It only seemed fitting in a season filled disappointments and underperformances that the Red Sox would squander a 3-0 lead in the ninth inning against the Mariners.
What no one really expected was the culprit behind the collapse.
Red Sox closer Koji Uehara entered the ninth as perhaps the closest thing that Boston has had to a sure bet this year, compiling a 1.53 ERA and .080 WHIP with 26 saves on the season.
Uehara seemed to be in prime position to put Seattle away, forcing Endy Chavez into an 1-2 count with two outs and Logan Morrison on first. Chavez would eventually battle back and work the walk to put runners on first and second.
Pinch hitter Chris Denorfia would then single on a soft line drive to right field to load the bases for Austin Jackson, who doubled on a sharp line drive to left that drove in two, cutting Boston’s lead to just one run. Seattle quickly grabbed their first lead of the night in the next at-bat, as Dustin Ackley forced a bloop single into left field between shortstop Brock Holt and left fielder Yoenis Cespedes, driving in two more runs to give the Mariners a 4-3 lead.
Robinson Cano would tack on an additional run with an RBI single before Red Sox manager John Farrell emerged from the dugout to take the ball away from Uehara - but the damage was already irrevocably done. Uehara was charged with five hits and five earned runs in just 2/3 of an inning as the Red Sox fell to the Mariners, 5-3.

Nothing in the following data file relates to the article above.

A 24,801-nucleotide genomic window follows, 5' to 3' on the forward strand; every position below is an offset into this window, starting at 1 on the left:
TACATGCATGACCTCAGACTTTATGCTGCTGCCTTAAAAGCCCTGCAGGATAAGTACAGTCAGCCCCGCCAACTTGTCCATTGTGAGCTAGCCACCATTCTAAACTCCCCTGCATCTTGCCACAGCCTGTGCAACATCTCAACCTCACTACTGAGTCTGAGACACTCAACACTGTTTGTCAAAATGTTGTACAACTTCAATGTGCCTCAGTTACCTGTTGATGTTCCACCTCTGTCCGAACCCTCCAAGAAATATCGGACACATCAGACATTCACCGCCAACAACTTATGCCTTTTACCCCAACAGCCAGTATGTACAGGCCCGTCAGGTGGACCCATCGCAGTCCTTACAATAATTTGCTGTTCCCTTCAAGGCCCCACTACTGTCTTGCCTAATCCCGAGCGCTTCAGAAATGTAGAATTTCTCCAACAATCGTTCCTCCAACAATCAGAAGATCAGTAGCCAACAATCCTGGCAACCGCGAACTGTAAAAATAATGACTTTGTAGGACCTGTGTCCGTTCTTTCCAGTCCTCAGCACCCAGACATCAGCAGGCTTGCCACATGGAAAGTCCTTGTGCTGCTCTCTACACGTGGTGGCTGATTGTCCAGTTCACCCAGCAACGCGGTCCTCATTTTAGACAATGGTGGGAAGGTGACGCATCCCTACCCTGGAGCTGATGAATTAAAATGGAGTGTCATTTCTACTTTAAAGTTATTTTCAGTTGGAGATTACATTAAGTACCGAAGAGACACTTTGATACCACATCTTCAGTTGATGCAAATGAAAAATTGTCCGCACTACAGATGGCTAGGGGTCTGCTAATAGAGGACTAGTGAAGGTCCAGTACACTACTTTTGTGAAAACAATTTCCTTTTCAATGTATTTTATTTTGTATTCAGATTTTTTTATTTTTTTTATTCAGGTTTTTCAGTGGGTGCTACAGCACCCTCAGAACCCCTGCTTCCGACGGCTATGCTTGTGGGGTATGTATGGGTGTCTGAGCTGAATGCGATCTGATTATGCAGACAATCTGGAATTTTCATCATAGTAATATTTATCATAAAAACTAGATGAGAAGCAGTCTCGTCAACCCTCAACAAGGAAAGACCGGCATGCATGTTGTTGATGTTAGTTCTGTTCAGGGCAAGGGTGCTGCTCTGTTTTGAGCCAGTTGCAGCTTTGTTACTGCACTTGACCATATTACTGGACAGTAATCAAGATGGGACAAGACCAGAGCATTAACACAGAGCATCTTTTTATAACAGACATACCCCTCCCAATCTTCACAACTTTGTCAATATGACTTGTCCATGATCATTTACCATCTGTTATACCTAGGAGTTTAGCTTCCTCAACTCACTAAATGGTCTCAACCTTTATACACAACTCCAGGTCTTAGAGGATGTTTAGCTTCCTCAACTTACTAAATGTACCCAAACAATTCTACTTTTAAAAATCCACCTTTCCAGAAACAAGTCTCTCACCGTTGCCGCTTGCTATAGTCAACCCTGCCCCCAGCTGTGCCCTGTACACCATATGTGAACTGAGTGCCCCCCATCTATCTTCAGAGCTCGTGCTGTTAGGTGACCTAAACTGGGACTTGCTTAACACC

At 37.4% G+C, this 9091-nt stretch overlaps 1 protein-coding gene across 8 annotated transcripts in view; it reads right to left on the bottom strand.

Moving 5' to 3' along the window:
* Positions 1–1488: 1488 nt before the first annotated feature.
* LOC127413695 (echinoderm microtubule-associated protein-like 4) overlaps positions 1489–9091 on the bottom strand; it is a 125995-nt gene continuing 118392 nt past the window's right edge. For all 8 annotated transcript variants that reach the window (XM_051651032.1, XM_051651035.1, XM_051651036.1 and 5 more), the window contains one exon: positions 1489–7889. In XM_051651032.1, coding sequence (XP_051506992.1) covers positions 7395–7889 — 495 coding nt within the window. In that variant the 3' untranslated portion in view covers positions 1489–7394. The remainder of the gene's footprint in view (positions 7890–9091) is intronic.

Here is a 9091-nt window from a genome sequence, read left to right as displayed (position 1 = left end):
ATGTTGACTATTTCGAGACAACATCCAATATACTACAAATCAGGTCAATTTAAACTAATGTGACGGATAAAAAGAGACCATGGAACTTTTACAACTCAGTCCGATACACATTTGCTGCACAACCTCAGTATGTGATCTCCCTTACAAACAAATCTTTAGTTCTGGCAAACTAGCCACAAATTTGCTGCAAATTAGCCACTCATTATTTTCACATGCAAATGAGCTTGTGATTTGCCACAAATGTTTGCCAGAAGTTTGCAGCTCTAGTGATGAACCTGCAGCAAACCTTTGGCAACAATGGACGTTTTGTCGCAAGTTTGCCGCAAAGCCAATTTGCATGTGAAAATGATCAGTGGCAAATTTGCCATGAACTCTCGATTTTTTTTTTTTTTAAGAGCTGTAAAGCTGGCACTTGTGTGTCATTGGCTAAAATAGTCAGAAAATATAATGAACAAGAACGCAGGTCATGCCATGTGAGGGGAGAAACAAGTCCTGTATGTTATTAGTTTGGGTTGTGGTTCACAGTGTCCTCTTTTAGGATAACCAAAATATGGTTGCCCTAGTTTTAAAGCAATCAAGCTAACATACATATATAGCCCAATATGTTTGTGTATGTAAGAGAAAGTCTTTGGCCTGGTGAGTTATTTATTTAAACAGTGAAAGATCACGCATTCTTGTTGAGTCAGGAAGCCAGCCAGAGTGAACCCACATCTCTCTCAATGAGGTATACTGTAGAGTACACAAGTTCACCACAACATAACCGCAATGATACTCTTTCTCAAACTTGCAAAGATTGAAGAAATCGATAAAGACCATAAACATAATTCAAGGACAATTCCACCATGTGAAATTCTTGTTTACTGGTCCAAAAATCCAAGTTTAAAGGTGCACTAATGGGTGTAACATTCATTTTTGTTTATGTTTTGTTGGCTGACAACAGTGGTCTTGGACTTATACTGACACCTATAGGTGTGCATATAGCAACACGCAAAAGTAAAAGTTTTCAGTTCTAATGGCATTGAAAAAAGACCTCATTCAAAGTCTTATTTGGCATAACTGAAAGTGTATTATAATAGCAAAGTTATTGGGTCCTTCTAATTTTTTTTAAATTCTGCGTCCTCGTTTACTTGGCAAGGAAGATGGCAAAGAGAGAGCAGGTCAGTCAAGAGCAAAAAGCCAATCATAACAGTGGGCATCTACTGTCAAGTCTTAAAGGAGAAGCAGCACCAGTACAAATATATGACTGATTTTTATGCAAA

“To me, the key at-bat in the ninth inning was the Chavez walk,” Farrell said after the game. “We’ve got two outs, a man at first base and a 1-2 count, and he battles his way back into the count and works out a walk and then the 0-2 pitch to Denorfia, he pushes a base hit to right field, 0-2 pitch to Jackson for the double and unfortunately, Ackley finds kind of the Bermuda Triangle out there to drive in the two go-ahead runs. Maybe a lack of finish to Koji’s splitter was the difference tonight.”
Friday night made for one of Uehara’s worst outings in his MLB career. It was the most runs that the 39-year-old has allowed in an outing since surrendering six runs with the Orioles during a start against the Rays on May 5, 2009.
Uehara, who had only given up more than one earned run four times in 130 career appearances with Boston, has now been tagged for seven earned runs in his last 2 2/3 innings of work.
Despite what the box score signaled after the game, Holt maintained that he didn’t believe the Sox closer really labored too much in his outing.
“I really didn’t think he struggled a whole lot,” Holt said. “He was making pitches. … They were blooping balls in here and there, Austin Jackson hit a ball off the wall. Other than that … they were just finding holes. It’s something that we haven’t been able to do and it seems like the other teams have.”
Despite the fact that Uehara has now allowed an earned run in three straight outings, Farrell stated after the game that he doesn’t feel like the right-hander will be shut down at some point this season due to fatigue issues or any other matters.
“His last three appearances have had two days off following each one,” Farrell said. “We recognize that over the course of two years, there’s been a high number of appearances. His work load has been managed of late and we’ll continue to try to do that.”
While the clues seem to point to a potential decline for one of Boston’s sturdiest players, Red Sox pitcher Joe Kelly expressed his confidence in Uehara’s ability to bounce back from Friday’s demoralizing defeat.
“Usually, he’s automatic, and he just had a tough night tonight. … He’s so good,” Kelly said. “He’ll be fine. He’ll go out there and probably rattle off another 15 saves in a row and be back to normal.”